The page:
It's used to power dynamic interactions in front-end content. It's used to power high-concurrency processing systems on the server-side.
Last fall I had the opportunity to speak in Russia about the power of asynchronous data processing - using new APIs to power systems from graphics processing to encryption.
The Internet of Things
As more of our household devices become interconnected, there is an underlying drive to standardize the ways in which they're connected. This standardization was part of the impetus for developing Node.JS for the server.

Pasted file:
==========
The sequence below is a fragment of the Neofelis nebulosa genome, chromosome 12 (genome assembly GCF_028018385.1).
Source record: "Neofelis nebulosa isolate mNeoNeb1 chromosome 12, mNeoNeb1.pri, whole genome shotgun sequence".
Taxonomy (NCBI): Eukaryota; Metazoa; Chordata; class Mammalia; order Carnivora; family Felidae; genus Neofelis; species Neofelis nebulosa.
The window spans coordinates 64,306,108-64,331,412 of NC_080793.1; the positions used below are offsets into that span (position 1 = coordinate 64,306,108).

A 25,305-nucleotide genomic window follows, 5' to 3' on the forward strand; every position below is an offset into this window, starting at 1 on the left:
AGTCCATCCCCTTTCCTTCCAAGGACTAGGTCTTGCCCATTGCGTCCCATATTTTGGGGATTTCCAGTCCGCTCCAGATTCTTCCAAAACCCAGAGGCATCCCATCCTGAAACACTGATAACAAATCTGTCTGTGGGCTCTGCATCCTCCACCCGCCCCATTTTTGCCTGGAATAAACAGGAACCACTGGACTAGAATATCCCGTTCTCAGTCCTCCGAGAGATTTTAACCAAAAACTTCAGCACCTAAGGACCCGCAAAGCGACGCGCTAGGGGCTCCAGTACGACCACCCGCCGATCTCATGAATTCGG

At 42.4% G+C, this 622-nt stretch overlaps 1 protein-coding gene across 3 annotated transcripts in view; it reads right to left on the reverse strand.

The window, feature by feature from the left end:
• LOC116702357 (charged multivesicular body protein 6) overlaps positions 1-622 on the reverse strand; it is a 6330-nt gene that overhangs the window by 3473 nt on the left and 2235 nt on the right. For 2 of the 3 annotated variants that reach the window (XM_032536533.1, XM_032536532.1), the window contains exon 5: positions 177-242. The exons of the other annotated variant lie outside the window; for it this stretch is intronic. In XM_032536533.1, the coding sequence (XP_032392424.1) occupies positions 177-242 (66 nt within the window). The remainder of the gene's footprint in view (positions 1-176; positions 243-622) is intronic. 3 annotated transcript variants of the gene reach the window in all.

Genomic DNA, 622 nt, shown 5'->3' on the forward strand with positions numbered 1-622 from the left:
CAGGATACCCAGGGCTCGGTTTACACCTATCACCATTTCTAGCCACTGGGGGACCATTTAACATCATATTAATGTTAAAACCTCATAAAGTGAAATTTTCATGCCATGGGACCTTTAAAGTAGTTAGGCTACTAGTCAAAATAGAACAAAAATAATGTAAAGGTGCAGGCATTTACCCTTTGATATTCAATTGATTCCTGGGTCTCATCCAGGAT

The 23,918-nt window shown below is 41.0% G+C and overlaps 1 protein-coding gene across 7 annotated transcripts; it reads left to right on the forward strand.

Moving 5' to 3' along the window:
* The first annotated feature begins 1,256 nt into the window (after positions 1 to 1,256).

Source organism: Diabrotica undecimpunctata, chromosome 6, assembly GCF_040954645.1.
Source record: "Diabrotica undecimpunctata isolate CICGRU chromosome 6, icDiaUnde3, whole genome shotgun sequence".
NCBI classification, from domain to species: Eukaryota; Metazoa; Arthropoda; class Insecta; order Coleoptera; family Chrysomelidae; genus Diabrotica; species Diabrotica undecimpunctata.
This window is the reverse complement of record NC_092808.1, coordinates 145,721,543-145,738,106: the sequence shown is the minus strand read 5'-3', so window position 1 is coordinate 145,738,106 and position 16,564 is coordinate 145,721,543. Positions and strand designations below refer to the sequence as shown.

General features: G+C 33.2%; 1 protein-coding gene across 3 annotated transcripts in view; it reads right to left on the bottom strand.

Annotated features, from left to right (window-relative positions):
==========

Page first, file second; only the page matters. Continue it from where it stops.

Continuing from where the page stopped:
Imagine: a microwave with internals scripted in the same language that powers Facebook.
This is both a frightening and an exciting development with technology. On the one hand, standardization - anyone will be able to script their coffee-maker, their refrigerator, or air conditioner using readily-available and understandable code.
On the other hand, it means security issues that currently plague the Internet will also affect our non-computing devices as well.